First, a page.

Total Pageviews



Tuesday, March 15, 2011

Inverted Orthotic Technique: Arch Changes 35 to 50 Degrees

The photo below is of 2 left foot orthotic devices. The blue is set at 35 degrees Inverted. The green is set at 50 degrees Inverted with Medial Column Correction and Kirby Skive. Charles has left foot posterior tibial dysfunction and is trying to avoid further collapse of his foot and surgery (at least postpone the need for surgery). Besides these corrective orthotic devices, Charles is doing foot strengthening exercises daily, kinesio tapes his arch daily, wears supportive motion control shoes or light weight boots, and power laces his shoes.
Charles relaxed heel position is 11 degrees everted on the left and 4 degrees everted on the right side. My initial correction was 35 degrees (a 7 degree varus cant) on the left and 20 degrees on the right (a 4 degree varus cant. 35 degrees is my standard highest correction to get patients used to such a change. His previous orthotic devices had changed his heel position to 9 degrees everted and 2 degrees everted, and they were hard and uncomfortable. My initial correction using a soft plastic of 5/32" polypropylene changed his heel position to 10 degrees everted on the left and vertical on the right. So I am brillant half the time!! The correction was just not enough to control his foot.
The photo below again shows the difference in the two left orthotic devices, but I have put the medial arches side by side. The blue again is a 35 degree Inverted cant and the green is 50 degree Inverted Cant with higher than normal medial arch and Kirby Skive. In my twisted mind, pre dementia, the 50 degree Inverted position should give a 10 degree change normally, the medial arch correction 2 more degrees of change, and the Kirby Skive another 2 degrees of varus change. So what happened?

When I measured Charles in his 50 degree Inverted left and 20 degree Inverted right, his resting heel position was 4 degrees everted left, and vertical right. So something positive is happening. I will give him 3 to 4 months to get used to, and then crank up the left again. Why? This is a big question. Even with the original left of 35 degrees, Charles felt very good. But, I can not lose sight of what we are trying to prevent. Surgery. With that at stake, I tend to go for perfect support more aggressively.
The photo below of the left is the same as above. It is hard to see the exact 4 degree angle in this photo, but you can probably note the heel still pronating on the device and moving to the outside (lateral) part of the heel cup. See how the better corrected right foot sits down well in the heel cup in the photo above. My heel cups for most Inverted Technique patients range from 21 mm to 27 mm, so they are deep adding to the control of the heel motion.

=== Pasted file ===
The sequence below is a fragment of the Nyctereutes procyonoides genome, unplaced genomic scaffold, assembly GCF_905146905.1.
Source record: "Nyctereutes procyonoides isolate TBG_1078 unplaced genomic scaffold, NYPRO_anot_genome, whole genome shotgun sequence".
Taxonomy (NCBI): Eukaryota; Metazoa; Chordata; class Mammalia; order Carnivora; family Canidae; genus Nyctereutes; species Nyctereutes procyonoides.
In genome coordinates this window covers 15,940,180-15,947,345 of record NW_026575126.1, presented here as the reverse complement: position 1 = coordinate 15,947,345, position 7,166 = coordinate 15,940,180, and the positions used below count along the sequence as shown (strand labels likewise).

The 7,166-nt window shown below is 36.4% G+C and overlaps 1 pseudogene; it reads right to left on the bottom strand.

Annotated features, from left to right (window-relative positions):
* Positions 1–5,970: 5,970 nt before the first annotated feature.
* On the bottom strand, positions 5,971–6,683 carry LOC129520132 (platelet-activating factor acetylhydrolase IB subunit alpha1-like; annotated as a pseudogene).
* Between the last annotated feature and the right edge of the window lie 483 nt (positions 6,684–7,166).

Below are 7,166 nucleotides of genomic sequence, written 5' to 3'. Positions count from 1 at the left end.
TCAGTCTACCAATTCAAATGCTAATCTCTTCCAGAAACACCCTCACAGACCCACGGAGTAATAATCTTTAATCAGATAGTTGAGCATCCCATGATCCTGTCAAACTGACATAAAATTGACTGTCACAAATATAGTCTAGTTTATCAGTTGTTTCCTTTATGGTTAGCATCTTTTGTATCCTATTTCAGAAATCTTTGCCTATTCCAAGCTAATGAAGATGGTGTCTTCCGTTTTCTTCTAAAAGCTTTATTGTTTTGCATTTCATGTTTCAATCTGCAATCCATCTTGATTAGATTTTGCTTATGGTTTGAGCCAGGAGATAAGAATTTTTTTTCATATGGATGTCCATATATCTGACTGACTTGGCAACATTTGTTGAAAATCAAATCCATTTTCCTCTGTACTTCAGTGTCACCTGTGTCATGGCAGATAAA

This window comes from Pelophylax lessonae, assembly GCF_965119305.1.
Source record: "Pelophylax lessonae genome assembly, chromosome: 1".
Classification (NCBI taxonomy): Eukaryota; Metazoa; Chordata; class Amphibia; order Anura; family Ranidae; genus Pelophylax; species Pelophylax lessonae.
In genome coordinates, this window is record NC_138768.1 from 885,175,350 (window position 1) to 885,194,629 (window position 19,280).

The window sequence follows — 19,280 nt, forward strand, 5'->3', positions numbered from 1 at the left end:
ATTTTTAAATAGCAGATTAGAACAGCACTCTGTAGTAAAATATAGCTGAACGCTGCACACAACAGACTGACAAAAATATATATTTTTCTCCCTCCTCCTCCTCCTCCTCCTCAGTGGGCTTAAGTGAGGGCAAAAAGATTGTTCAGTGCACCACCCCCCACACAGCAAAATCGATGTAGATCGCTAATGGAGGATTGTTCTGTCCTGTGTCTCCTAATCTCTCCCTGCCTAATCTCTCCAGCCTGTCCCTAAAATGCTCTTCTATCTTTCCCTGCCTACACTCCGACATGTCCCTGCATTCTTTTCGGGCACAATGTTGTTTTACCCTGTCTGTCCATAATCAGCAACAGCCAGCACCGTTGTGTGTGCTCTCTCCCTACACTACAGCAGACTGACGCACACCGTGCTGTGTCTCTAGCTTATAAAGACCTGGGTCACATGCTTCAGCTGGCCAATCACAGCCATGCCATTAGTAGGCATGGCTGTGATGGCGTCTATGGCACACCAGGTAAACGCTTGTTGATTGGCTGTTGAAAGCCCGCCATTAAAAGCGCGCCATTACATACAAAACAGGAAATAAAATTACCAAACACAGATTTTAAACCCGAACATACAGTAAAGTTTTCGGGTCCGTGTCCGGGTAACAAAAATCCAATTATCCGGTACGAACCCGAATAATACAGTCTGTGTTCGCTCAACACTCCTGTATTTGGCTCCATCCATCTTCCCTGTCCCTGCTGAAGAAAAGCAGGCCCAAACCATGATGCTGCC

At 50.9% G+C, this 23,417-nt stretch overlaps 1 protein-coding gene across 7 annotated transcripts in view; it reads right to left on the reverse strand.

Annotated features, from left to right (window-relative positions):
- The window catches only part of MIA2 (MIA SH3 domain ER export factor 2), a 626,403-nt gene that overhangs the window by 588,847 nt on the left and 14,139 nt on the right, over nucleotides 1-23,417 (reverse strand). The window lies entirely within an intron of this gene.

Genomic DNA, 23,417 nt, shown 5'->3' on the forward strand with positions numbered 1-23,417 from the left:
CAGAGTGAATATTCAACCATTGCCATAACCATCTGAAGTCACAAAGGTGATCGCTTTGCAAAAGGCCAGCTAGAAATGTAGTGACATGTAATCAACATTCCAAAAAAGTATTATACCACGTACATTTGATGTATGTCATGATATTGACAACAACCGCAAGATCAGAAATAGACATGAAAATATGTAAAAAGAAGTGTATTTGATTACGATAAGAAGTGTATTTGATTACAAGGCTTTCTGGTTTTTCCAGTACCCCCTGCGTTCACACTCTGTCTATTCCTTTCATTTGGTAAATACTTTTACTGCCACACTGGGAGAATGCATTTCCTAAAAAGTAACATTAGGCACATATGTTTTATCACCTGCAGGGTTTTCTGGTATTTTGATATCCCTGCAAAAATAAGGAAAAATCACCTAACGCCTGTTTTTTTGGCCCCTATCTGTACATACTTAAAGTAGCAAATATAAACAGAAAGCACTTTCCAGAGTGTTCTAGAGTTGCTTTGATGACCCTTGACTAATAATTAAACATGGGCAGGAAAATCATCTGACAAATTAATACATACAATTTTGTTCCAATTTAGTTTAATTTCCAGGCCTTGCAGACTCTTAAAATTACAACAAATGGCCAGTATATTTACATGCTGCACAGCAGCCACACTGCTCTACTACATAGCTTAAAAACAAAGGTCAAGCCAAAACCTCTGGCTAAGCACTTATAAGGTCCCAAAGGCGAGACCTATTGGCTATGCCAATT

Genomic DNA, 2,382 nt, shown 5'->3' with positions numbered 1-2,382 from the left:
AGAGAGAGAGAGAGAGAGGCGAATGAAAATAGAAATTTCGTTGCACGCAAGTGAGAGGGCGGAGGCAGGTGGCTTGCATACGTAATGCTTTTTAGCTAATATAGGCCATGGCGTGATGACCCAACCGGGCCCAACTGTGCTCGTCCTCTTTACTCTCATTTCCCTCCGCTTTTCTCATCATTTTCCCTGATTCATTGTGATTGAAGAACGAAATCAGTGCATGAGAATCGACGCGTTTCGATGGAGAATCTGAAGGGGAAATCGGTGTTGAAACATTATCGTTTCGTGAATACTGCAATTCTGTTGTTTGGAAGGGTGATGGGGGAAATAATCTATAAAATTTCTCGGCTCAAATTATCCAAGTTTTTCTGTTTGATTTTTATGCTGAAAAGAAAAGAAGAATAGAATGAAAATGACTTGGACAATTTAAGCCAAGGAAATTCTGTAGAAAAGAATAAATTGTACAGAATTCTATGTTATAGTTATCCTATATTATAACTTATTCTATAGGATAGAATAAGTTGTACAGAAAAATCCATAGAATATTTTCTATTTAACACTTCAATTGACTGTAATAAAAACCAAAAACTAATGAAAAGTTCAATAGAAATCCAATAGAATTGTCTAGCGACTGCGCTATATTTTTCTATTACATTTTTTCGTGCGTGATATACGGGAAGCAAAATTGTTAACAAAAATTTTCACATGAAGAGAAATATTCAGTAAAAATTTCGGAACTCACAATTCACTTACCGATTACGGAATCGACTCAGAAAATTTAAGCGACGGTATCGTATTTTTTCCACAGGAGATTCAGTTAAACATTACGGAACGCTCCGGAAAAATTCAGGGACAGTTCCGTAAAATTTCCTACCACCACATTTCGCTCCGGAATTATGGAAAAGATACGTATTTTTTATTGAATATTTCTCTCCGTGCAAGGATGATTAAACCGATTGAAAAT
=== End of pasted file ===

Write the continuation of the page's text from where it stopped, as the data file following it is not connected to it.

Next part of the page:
Below is a photo of Charles' left heel in his original orthotic device. Goniometer readings had this at 9 degrees everted.
Here a goniometer with one arm along the floor and the other arm along the heel bisection is measuring that initial 9 degrees everted position. What you can not see is that orthotic was reinforced in the medial arch by the well meaning podiatrist to get more support. Any time you don't really control the everted position, and you remove the flexibility of the arch by arch fills for reinforcement, you run the risk of making a very uncomfortable orthosis. As was this one.

In conclusion, the inverted technique is used very successfully in these severe pronators. But, because of the posterior tibial weakness and the length of time the foot has been flat and the soft tissues have had time to contract, the exact degree changes can be unpredictable yet logical. I present Charles since his challenge comes to my office routinely and I will be working on his third left orthotic device in the near future. And I feel really proud of what I can do for him!!

No comments:

Post a Comment

Thank you very much for leaving a comment. Due to my time restraints, some comments may not be answered.I will answer questions that I feel will help the community as a whole.. I can only answer medical questions in a general form. No specific answers can be given. Please consult a podiatrist, therapist, orthopedist, or sports medicine physician in your area for specific questions.